1. osu! forums
  2. osu!
  3. Gameplay & Rankings
posted
from constant 0.4ms to 2.2ms constant, didn't temper with anything, just happen suddenly
posted
Make sure your framerate limit is set to unlimited (gameplay), I guess? 2.2ms is still very low and will not affect your performance in any way, though.
posted
blame peppy
posted
Look at task manager and see if anything has a lot of disk usage. That tends to make osu stutter and ruin frame rates.
posted

Wishes wrote:

Make sure your framerate limit is set to unlimited (gameplay), I guess? 2.2ms is still very low and will not affect your performance in any way, though.
It literally directly adds exactly the amount (2.2ms) [on average] of variability to your keypresses being registered and raises your UR ._.
posted

Momi wrote:

Wishes wrote:

Make sure your framerate limit is set to unlimited (gameplay), I guess? 2.2ms is still very low and will not affect your performance in any way, though.
It literally directly adds exactly the amount (2.2ms) [on average] of variability to your keypresses being registered and raises your UR ._.
No actually it is 2.2ms at maximum and hence 1.1ms on average. Which is a very small time and not significant.
posted

Wishes wrote:

No actually it is 2.2ms at maximum and hence 1.1ms on average. Which is a very small time and not significant.
A couple of ms here and there is insignificant only until you start treating it like it's insignificant.

Then it starts to add up everywhere because you haven't been paying attention to minimizing your latency, and that's how you end up running a 60hz monitor in triple buffered vsync mode, with 3 additional frames of scaler latency and 32ms grey to grey transitions, in windowed mode, and things end up being displayed on your screen 180ms+ behind when they actually happened. This is a contrived but fully possible example where I'm not even mentioning keyboard/tablet/mouse/driver/USB hub/reshade+etc dll hook postprocessing/router bufferbloat latency, and most cases that kind of added lag won't be so severe, but if you care about gaming you shouldn't ignore latency fixes of "only" a few ms here and there, because every time you ignore that kind of thing is cumulative.

Here's a link to an old anandtech article that covers some of the basic sources of i/o chain latency (there are more that it doesn't touch on): https://www.anandtech.com/show/2803/7
posted
Most articles measure input lag from the time you click and button and the time the response appears on the screen, but since in this game you don't really have to react to what is happening on the screen as fast as you can (unless you are trying to play with an AR that is too high for you), in this game, the graphical delay is not really important, just the time between the button press and the game detecting it.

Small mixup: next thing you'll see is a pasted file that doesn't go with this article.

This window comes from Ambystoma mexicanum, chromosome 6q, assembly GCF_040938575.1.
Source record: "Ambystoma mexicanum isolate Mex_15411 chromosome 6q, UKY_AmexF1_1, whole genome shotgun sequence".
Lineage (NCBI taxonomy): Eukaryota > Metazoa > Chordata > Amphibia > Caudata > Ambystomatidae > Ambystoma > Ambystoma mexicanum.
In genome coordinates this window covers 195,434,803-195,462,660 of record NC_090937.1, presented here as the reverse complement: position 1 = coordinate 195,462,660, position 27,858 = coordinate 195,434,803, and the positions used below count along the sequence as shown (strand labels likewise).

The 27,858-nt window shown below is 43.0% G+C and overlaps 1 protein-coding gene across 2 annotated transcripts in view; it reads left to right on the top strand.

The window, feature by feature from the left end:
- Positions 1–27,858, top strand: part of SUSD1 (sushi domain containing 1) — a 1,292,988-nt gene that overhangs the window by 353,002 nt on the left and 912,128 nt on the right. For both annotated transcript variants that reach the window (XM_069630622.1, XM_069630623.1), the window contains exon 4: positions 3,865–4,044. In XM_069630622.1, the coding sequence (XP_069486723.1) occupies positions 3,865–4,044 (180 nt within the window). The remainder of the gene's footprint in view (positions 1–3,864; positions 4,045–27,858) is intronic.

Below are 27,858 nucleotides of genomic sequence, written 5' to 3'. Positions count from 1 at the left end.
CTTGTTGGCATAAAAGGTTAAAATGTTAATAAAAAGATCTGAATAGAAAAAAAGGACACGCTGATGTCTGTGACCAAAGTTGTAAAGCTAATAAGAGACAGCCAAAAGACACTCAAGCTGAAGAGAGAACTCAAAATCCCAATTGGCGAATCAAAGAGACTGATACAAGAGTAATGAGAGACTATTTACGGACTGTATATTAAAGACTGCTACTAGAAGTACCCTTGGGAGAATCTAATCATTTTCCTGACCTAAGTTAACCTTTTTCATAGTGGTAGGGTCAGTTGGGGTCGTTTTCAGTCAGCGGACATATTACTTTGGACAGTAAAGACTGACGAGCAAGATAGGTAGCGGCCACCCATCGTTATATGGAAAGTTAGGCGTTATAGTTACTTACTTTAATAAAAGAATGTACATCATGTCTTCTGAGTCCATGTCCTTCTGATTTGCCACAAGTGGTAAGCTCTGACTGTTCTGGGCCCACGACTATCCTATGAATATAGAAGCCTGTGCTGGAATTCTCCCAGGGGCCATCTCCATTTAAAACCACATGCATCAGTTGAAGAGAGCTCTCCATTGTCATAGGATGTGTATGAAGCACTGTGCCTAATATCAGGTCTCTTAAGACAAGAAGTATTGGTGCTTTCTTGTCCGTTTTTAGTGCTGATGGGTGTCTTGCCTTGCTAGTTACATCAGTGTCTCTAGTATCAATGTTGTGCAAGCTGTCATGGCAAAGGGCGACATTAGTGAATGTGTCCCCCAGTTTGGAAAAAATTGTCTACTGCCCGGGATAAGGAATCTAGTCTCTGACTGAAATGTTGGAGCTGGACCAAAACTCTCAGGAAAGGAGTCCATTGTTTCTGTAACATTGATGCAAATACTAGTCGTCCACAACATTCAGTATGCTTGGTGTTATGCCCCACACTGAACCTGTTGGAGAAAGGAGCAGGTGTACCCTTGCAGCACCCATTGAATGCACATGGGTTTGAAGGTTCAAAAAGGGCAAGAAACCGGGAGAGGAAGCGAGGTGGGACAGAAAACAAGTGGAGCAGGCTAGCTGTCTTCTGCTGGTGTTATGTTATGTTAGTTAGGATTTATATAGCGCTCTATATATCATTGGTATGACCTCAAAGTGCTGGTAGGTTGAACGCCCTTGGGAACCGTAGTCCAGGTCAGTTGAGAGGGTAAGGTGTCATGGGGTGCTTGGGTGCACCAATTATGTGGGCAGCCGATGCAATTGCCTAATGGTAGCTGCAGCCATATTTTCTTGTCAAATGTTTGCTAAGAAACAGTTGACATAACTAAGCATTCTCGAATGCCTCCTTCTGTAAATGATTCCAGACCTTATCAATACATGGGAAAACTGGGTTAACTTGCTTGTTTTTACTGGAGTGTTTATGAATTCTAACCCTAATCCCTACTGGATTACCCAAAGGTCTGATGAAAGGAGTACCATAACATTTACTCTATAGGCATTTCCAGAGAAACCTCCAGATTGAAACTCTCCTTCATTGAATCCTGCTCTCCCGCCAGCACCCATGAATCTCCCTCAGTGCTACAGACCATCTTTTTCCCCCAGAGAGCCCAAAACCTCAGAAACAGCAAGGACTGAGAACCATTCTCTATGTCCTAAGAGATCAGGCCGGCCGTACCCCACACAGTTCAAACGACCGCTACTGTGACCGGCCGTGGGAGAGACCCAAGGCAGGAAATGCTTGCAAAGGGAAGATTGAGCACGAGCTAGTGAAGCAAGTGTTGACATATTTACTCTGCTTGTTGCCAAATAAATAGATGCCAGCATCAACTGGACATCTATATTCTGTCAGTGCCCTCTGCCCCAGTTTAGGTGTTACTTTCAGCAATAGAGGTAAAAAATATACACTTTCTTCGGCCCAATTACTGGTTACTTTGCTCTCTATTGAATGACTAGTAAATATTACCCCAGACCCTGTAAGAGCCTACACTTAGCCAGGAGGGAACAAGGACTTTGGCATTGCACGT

Also, it is important to distinguish between sources of constant lag and sources of random input lag.

Constant lag is not important as long as the player is used to it. If a player keeps using a setup with constant lag, they will automatically adjust to the point where they don't even notice it is there and it won't have negative effects on their performance.

Random lag has more detrimental effects on performance, since the player can't adjust to it.

As long as the BPM of a song is not perfectly synced with the frametime you are playing, and the fps is perfectly constant, the delay caused by frame time each hit is a random variable, following closely an uniform distribution, with an average latency equal to frametime/2, and a standard deviation equal to the frametime/sqrt(12) (for example, if a player has 0ms average hit error and 70 UR on a certain play with very high fps, copying their exact inputs but with a setup that uses 200fps and is the same in all other aspects, it would get around 2.5ms average hit error and 71.47 UR; if the original play was less accurate, the effect would be even smaller, for example, with 5ms average error and 200UR, lowering to 200fps would give you around 7.5ms average error and 200.52 UR). The player can adjust to the average lag caused by long frametime, but the increase in UR can't be adjusted to, so the accuracy achieved in a play is slightly affected negatively, in average.

Stuttering frames (detected in the game client by those squares showing up next to the fps display) with high average fps have a much worse effect on performance than a constant fps that is not high.
Please sign in to reply.